"The present day girls is wonderful, and we older folks are mighty lucky to be here to look, see and admire. Our girls are not ignorant or kept in the dark as to the facts of life, but I maintain that they are innocent and pure at heart." Chaperone and mother

"The flapper is the most precious piece of femininity in the world. And I know. For I have seen the Paris flappers, the London floppers and the Genoan fluppers, to say nothing of the Berlin type. The young American girl is the same sweet, pure-minded girl that her grandmother was. She has self-assurance, though. That is the product of the times." Miss Lucy Fox, of the cast of "Sonny"

"Dealers in this city will not handle this kind of literature." F.E. Merritt and Son, Lansing, MI

"You remember the old sea stories of the king's navy when every ship's magazine was served by powder monkeys. Well, the new magazine started and served by Chicago flappers reminds us some how of the powder monkeys." Keith Preston, in Chicago Daily News

I love that last quote. The mixture of innocence and playfulness attributed to the flapper in these quotes speaks to dichotomy in the nature of the flapper, she is "pure-minded" or "innocent" but also knowledgeable of the "facts of life". Though a flapper might participate in a petting party, she is still that good American girl next door. Francis Smilby writes in Stolen Sweets on the American pin-up, "The fundamental difference between the French and the American girl in this genre can be summed up by one broad generalization: The sophisticated Frenchwoman is consciously pleasing, whereas the great American invention, the girl next door, is unconsciously pleasing. The girls on these covers are typically American. There is no way that any of them can have been European in concept, let along French...They positively glow with rosy-cheeked extroverted normality. They dive, they roller-skate, they throw balls about. They're active, athletic, bursting with enthusiasm and those grand old American virtues - vim, vigor, and vitality. Real get-up-and-go girls." Yet, in spite of this innocent appeal, it's fair to say that The Flapper knows what she is doing and is not-wholly apart from that other female icon the 20s, the manipulating vamp. The flapper character in many stories in the girlie pulps lead men along on a leash (or at least try to), and the first story in this issue, Paula Gould's "To Kiss-or Not to Kiss" shows a young flapper negotiating the desires of two men at a petting party, getting kisses and fun from a classmate while securing marriage to a rich older fellow. One of the more famous literary flappers of the day, Anita Loos' Lorelei Lee from Gentlemen Prefer Blondes, is most certainly a satire of a shallow flapper type. But the magazine gives its own definition:



The indicia page. David Sloane's index of humor magazines lists the Flapper Publishing company as being owned by S.A. Cousley. You can see how the photo reproduction in the magazine isn't the greatest but it is also one of the elements that gives the magazine its amateur appeal:


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The Flapper Beauty Contest! Notice that are no actual fashion requirements involved, the magazine is looking to cast a wide net and says, "Personally we think that a flapper is a flapper whether in street dress, bathing suit or "knickers". It's a sort of intangible vivacity about her that identifies the flapper from everybody else."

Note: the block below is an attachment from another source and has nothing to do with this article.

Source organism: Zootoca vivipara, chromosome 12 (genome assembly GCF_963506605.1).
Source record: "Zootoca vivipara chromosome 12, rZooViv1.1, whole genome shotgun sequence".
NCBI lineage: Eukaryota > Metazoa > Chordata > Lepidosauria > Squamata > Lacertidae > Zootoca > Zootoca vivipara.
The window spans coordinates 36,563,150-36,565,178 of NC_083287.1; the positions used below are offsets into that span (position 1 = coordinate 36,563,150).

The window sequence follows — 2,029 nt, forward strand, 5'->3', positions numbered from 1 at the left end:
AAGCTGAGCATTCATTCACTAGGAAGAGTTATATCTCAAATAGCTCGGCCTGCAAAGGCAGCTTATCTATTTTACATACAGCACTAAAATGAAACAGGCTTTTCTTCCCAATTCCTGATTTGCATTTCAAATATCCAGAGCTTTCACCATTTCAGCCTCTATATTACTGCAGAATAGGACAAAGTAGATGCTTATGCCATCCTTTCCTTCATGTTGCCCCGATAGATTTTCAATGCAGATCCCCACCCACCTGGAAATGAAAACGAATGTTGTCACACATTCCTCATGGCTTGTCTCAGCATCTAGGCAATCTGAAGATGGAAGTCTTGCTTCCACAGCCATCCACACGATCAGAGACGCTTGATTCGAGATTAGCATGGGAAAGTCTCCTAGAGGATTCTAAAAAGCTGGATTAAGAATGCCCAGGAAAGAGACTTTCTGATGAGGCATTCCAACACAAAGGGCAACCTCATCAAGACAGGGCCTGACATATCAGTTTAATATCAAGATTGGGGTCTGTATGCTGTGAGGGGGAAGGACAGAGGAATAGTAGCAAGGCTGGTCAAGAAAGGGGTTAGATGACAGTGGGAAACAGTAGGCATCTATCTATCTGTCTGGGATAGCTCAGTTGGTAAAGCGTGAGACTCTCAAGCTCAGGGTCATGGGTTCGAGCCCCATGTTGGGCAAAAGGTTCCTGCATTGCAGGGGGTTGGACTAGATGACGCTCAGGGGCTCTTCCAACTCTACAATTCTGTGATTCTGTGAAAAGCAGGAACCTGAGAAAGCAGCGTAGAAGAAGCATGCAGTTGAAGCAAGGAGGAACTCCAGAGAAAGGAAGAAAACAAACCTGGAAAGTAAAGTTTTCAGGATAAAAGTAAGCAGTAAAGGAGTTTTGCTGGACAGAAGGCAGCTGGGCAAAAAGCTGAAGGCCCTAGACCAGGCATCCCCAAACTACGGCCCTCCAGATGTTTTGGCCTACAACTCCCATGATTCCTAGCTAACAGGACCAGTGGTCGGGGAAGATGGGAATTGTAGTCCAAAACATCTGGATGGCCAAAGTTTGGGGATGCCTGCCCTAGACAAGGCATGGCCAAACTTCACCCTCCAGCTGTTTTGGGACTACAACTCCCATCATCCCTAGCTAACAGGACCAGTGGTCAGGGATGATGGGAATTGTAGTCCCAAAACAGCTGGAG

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Win the contest, get a chance at the movies?!! Hmm. But it happened to Gertrude Olmstead -



The magazine even provides pictures of the Studio and studio head that will allow the winner a tryout for the movies.



Just one hitch, you'll need to collect a number of subscriptions for the magazine (sneaky, sneaky):


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Also within, an account of the upstart "Royal Order of Flappers," a club that formed after the release of the first issue which the publishers decry as a "tool of commercialism" out to capitalize on the flapper trend, not an organic outcropping like their own magazine, heh heh. In retaliation, the magazine seeks to form its own "flapper flocks" and holds a meeting of the first Chicago Flapper Flock. Form a flapper flock of your own!


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The psychology of knees, America was finding out that girls do indeed have them



The Questionable Department, some cute letters pages:

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The conflict in Kansas mentioned on that last page gets more attention elsewhere. Being from Lawrence, Kansas, myself, I enjoyed reading about the controversy in nearby Vinland. Granny affirms that this isn't the first time in history that girls have cut their hair:

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That the influence of societal trends was finding its way into all corners of America is very apparent, and part of what made the 20s such a volatile decade was the tension between the big, wet cities of sin and rural America. It took me noticing the subtitle while thumbing back through the issue on the story by Myrna Servis, "A Country Flapper in the City, or How It is Done in The Movies" to realize that it is a send up of the standard Hollywood cautionary tale in which girl leaves home for the big city, is victimized repeatedly and finally returns home to a loving family and beau. This formula was used so often in the movies, it's fun to see that the girls knew the score.

What a great magazine, much more within so check out the full scan! I'll try and work out the details of the publishing history of this magazine and its relation to some other titles next time when I introduce a later publication, Flapper's Experience, but you can see the covers and some samples from the rest of what I believe to be a seven issue run from May 1922 to November of 1922 here on a Flicker thread. Sometimes I see all of the issues sold together (I had once wondered whether these were ever sold as a group originally), but they aren't too common. A single issue on eBay will often fetch 20 or 30 dollars. This is the only issue I own, but I'd like to pick up the others some day.